Wednesday, September 2, 2009

Steve Goodman's Goodbye Girl

Friends of mine sometimes have a difficult time understanding why I am a regular on the alt.obituaries usenet group, supposing I have an unhealthy preoccupation with death. (I guess my prematurely-posted Dylan obituary e-book [Like a Rolling Tombston- archived herein at May 2009] lends some credence to that view.)

But the truth is I just like to keep track of who's alive and who's dead. Case in point: today the newsgroup came to my informational rescue by providing elusive dates of death for Homer & Jethro. You may remember them as "the thinking man's hillbillies", having produced a passel of country parodies of pop standards through the 50s and 60s. Also prominently they were spokesjokesmen for Kellogg's Corn Flakes in a long-running series of spots.

Specifically, I was curious as to Jethro's death, because I once had a memorable brush with him during the spring of 1979, in conjunction with Dylan compadre Steve Goodman. As a reader of Radioactive Dylan, you're probably well aware that Dylan famously played on and sang backup for Goodman's album Somebody Else's Troubles under the name Robert Milkwood Thomas, a pseudonym that was a variation on one of Dylan Thomas's noms de plume.

It so happens that in the late 70s Goodman lured Jethro—real name, Kenneth Burns—out of the semi-retirement he had been in following Homer's death in 1971. Makes sense, since many of Goodman's wry songs are sort of a 70s and 80s extension of the satirical country music that brought fame to Homer & Jethro, and Jethro's expert mandolin work meshed well with Goodman's folk-rock act.

Goodman was on tour with Jethro in his backing band in Houston when I crossed their paths. I had used my Zimmerman Blues pull to hang backstage after the show, which also happened to feature Dylan acquaintance Leon Redbone as an opening act. In tow with me was an attractive young lady whom I'd met during the concert, and who not surprisingly was anxious to accompany me backstage after the gig.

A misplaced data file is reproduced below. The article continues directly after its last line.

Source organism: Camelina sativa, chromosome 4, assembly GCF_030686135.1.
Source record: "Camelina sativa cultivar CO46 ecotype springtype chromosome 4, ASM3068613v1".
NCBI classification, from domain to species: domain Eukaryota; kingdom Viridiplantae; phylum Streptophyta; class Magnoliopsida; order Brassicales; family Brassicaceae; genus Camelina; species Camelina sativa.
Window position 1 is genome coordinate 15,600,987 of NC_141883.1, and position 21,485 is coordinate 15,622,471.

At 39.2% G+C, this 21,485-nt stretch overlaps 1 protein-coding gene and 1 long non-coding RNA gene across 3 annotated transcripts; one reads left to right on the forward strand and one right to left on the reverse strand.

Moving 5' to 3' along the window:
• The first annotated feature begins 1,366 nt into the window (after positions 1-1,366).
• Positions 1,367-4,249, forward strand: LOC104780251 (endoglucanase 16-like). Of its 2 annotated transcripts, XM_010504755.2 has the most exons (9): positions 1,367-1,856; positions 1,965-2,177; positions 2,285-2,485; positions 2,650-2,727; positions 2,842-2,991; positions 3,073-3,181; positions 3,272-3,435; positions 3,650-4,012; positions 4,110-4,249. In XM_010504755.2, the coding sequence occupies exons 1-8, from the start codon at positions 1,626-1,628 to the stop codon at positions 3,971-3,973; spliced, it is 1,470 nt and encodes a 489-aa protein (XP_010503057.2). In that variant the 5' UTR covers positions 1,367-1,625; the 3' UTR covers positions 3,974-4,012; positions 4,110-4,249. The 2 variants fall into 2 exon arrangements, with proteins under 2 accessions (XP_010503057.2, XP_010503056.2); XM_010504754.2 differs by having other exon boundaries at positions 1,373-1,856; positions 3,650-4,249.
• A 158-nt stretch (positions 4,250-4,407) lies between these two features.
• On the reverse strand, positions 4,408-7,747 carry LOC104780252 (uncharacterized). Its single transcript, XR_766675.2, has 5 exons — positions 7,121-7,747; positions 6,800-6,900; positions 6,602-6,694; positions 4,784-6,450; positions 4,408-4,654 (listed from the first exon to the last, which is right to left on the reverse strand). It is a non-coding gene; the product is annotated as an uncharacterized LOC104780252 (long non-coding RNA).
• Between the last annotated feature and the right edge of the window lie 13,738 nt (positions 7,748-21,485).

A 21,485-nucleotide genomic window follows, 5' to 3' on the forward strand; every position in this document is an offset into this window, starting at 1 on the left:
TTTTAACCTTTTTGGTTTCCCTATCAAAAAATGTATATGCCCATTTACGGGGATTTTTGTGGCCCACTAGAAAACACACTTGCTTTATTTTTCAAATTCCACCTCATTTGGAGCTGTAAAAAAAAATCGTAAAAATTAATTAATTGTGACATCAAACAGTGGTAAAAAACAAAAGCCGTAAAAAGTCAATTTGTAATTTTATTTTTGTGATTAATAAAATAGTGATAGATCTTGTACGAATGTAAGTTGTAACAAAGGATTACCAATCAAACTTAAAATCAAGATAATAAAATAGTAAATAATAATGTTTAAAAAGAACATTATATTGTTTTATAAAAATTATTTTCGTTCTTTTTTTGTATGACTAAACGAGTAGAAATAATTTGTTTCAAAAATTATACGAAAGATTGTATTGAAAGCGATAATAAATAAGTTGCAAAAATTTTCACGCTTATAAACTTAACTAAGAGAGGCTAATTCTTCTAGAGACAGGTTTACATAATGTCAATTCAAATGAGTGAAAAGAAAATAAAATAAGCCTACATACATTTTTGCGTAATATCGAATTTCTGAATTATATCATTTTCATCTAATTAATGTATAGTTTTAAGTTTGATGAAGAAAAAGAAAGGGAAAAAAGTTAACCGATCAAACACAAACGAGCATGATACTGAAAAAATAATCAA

I wish I could nobly claim I had no designs on her, and wish even more I could say neither did anyone else backstage. For while I was chatting with Redbone about his sole encounter with Dylan—from whence those photographs of the pair at Toronto's Mariposa Folk Festival five years prior—and also telling Jethro how much I had enjoyed his work over the years with Homer, the lady used that as an opportunity to get to know Goodman on the other side of the large room. The diminutive recording artist, maybe three inches shorter even than Dylan, had to look up a bit at her, but they seemed like they were getting along.

I don't suppose I must finish this story for you to know how it ended up. I remember the expression on Jethro's face when he, and I, realized why she was next walking with Goodman back to the station wagon he was touring in. (Can't recall if Redbone had a similar realization, or reaction.)

Never saw her again, but the late Goodman—who would die of leukemia at 36 on September 20, 1984 here in a Seattle cancer ward—I did see one more time. That was in 1982, at the shoreline in Seal Beach, California, where improbably enough, he and his wife were hawking Goodman CDs—including Somebody Else's Troubles—off the tailgate of another station wagon. I talked again to Goodman that day, but given who was accompanying him at the beach, I decided to not inquire if he recalled walking off with somebody else's woman.



  1. Jethro told the story of the night he met Goodman at the Earl of Old Town in early 1972, not long after Homer's death. He was there because his son, Johnny, was Goodman's opening act. He was cornered by Goodman in the dressing room while visiting Johnny and Goodman kept telling him he was Jethro Burns and quoting Homer & Jethro songs to him.

    After that, Jethro went out to his seat in the audience. When Goodman bounded out onto the stage, Jethro's wife instantly fell in love with him. She elbowed Jethro, pointed to Goodman, and said, "THAT is what I want for Christmas."


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